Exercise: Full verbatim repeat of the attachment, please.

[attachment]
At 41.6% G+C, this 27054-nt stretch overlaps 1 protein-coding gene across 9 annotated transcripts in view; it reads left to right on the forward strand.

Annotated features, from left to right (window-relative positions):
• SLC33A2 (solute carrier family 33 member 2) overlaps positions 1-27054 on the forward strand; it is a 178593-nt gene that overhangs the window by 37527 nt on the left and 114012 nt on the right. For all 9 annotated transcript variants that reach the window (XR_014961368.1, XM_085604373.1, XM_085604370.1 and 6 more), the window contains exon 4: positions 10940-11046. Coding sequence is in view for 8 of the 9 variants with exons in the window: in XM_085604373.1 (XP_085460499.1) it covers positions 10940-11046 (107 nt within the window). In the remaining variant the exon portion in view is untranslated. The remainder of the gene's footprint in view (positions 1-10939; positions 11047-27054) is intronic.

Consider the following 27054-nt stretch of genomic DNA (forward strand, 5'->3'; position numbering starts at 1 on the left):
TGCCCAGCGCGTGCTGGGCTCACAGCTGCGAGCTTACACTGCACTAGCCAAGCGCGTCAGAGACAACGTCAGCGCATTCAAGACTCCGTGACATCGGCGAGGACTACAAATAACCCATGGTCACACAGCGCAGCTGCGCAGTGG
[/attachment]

At 41.6% G+C, this 27054-nt stretch overlaps 1 protein-coding gene across 9 annotated transcripts in view; it reads left to right on the forward strand.

Annotated features, from left to right (window-relative positions):
• SLC33A2 (solute carrier family 33 member 2) overlaps positions 1-27054 on the forward strand; it is a 178593-nt gene that overhangs the window by 37527 nt on the left and 114012 nt on the right. For all 9 annotated transcript variants that reach the window (XR_014961368.1, XM_085604373.1, XM_085604370.1 and 6 more), the window contains exon 4: positions 10940-11046. Coding sequence is in view for 8 of the 9 variants with exons in the window: in XM_085604373.1 (XP_085460499.1) it covers positions 10940-11046 (107 nt within the window). In the remaining variant the exon portion in view is untranslated. The remainder of the gene's footprint in view (positions 1-10939; positions 11047-27054) is intronic.

Consider the following 27054-nt stretch of genomic DNA (forward strand, 5'->3'; position numbering starts at 1 on the left):
TGCCCAGCGCGTGCTGGGCTCACAGCTGCGAGCTTACACTGCACTAGCCAAGCGCGTCAGAGACAACGTCAGCGCATTCAAGACTCCGTGACATCGGCGAGGACTACAAATAACCCATGGTCACACAGCGCAGCTGCGCAGTGG